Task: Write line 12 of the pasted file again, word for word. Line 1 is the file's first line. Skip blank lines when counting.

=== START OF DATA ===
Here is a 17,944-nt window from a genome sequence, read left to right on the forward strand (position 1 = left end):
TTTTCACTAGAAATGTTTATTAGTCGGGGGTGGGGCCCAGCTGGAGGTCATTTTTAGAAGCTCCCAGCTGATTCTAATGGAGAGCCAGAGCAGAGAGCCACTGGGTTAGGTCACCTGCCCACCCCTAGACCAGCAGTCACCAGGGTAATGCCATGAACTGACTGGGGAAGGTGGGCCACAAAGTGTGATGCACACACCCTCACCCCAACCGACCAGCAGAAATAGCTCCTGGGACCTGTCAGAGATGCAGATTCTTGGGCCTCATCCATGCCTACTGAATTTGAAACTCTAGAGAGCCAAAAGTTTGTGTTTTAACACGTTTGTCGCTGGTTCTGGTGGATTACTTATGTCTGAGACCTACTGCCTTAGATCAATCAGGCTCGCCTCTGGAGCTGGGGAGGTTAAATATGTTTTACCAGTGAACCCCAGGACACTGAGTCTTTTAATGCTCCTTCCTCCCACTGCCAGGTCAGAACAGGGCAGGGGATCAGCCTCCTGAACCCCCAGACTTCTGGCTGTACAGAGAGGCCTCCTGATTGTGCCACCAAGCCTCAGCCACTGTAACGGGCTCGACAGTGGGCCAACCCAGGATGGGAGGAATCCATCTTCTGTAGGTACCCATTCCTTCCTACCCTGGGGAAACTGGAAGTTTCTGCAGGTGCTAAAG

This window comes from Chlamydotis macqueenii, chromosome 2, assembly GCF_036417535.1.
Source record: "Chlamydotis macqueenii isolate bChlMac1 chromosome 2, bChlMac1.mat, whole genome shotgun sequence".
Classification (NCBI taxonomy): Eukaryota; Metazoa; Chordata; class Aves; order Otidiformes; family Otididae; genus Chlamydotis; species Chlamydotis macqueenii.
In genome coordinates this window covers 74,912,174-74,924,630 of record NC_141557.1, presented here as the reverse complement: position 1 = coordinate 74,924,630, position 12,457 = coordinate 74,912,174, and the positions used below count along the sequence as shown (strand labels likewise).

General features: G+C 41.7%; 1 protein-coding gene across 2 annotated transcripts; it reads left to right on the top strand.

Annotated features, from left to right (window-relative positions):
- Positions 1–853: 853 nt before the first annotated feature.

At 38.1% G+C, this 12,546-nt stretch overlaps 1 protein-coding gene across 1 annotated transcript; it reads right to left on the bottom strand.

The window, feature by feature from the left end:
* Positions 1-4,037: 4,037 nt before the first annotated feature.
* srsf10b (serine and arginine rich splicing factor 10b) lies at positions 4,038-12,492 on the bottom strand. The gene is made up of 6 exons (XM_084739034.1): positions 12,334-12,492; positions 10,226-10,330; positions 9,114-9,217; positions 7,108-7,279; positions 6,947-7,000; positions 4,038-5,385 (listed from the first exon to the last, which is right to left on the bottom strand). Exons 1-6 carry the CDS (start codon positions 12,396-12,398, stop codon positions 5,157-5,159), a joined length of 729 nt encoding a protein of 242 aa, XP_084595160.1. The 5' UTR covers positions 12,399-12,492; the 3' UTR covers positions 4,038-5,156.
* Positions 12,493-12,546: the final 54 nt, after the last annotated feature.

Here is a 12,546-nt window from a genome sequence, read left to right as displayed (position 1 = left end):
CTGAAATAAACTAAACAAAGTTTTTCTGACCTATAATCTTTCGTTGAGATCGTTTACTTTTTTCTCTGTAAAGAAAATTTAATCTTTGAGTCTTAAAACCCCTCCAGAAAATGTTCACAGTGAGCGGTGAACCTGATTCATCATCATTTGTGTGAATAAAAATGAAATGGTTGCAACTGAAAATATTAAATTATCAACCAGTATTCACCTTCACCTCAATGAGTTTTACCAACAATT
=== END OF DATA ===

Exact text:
* Positions 1-4,037: 4,037 nt before the first annotated feature.